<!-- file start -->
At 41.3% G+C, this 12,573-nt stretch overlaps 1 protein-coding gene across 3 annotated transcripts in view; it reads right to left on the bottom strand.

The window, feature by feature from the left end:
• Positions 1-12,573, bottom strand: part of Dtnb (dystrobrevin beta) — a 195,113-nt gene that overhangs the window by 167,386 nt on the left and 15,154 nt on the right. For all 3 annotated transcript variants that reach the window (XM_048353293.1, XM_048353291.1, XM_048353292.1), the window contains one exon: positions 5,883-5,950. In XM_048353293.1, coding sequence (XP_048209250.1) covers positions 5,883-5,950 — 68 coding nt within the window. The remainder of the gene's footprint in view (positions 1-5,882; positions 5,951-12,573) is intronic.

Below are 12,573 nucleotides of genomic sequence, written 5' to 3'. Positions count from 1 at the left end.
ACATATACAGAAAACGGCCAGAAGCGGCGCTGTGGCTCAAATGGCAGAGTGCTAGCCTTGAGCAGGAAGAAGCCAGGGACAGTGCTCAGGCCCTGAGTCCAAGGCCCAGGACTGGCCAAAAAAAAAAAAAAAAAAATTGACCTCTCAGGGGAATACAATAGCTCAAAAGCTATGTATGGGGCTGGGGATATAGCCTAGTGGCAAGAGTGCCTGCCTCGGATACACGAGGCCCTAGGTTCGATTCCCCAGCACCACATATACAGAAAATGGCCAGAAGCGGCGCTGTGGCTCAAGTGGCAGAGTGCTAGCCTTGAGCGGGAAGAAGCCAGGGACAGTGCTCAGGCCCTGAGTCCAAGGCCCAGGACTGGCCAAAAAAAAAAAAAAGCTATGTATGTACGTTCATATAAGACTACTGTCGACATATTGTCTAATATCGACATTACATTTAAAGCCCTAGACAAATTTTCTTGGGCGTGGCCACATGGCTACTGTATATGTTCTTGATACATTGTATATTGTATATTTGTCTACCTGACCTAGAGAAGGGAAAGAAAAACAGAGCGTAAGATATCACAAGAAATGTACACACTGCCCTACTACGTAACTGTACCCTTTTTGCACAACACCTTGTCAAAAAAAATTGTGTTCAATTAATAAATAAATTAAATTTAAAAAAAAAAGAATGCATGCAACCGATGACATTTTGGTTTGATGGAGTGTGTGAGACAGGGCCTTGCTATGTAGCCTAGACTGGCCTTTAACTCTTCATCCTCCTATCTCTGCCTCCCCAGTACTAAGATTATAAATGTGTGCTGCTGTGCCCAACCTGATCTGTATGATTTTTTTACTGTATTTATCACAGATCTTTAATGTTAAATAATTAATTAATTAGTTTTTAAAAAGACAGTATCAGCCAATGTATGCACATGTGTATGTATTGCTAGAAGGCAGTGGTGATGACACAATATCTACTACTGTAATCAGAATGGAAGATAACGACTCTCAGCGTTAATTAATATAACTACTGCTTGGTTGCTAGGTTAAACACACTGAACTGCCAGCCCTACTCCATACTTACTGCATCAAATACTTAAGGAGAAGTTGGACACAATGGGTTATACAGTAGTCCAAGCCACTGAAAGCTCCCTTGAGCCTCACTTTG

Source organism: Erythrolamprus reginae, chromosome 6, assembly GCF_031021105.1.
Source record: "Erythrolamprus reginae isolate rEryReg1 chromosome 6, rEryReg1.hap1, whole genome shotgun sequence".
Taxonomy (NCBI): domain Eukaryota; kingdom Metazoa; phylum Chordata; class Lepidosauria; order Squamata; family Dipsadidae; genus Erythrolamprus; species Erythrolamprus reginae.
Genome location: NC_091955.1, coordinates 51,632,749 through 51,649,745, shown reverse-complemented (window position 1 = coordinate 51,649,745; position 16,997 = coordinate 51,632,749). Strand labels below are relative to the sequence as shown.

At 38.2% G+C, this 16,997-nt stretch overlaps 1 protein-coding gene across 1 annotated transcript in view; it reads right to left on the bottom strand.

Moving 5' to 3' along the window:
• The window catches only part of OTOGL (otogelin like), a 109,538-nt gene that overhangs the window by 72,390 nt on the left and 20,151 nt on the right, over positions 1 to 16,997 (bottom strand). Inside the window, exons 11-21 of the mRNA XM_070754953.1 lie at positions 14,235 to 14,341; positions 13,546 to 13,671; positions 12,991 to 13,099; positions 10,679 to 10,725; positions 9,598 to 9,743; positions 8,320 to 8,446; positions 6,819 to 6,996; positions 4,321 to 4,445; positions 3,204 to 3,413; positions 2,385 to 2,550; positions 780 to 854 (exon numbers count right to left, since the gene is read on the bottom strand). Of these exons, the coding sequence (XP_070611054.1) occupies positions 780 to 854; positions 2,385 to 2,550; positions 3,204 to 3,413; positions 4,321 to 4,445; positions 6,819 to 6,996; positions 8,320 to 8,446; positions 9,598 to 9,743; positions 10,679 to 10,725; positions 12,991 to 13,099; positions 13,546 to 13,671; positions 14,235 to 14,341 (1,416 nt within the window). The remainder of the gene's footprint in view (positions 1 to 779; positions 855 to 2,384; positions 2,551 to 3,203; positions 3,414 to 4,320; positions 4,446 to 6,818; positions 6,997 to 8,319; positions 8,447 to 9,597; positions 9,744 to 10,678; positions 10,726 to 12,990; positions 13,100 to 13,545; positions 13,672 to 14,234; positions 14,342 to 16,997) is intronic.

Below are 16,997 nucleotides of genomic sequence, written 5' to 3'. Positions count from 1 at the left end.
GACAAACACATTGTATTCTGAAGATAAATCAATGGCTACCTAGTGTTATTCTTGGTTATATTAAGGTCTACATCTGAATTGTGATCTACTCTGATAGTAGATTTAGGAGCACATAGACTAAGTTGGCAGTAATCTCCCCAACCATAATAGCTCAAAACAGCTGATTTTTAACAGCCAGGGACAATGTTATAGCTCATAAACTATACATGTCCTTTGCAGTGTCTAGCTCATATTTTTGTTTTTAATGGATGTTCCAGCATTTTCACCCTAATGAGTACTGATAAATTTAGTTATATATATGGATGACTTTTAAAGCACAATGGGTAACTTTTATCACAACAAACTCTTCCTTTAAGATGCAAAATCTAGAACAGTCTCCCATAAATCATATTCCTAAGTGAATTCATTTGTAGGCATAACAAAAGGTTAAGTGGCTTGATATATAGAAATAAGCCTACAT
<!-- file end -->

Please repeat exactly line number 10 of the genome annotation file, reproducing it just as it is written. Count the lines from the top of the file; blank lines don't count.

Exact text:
At 38.2% G+C, this 16,997-nt stretch overlaps 1 protein-coding gene across 1 annotated transcript in view; it reads right to left on the bottom strand.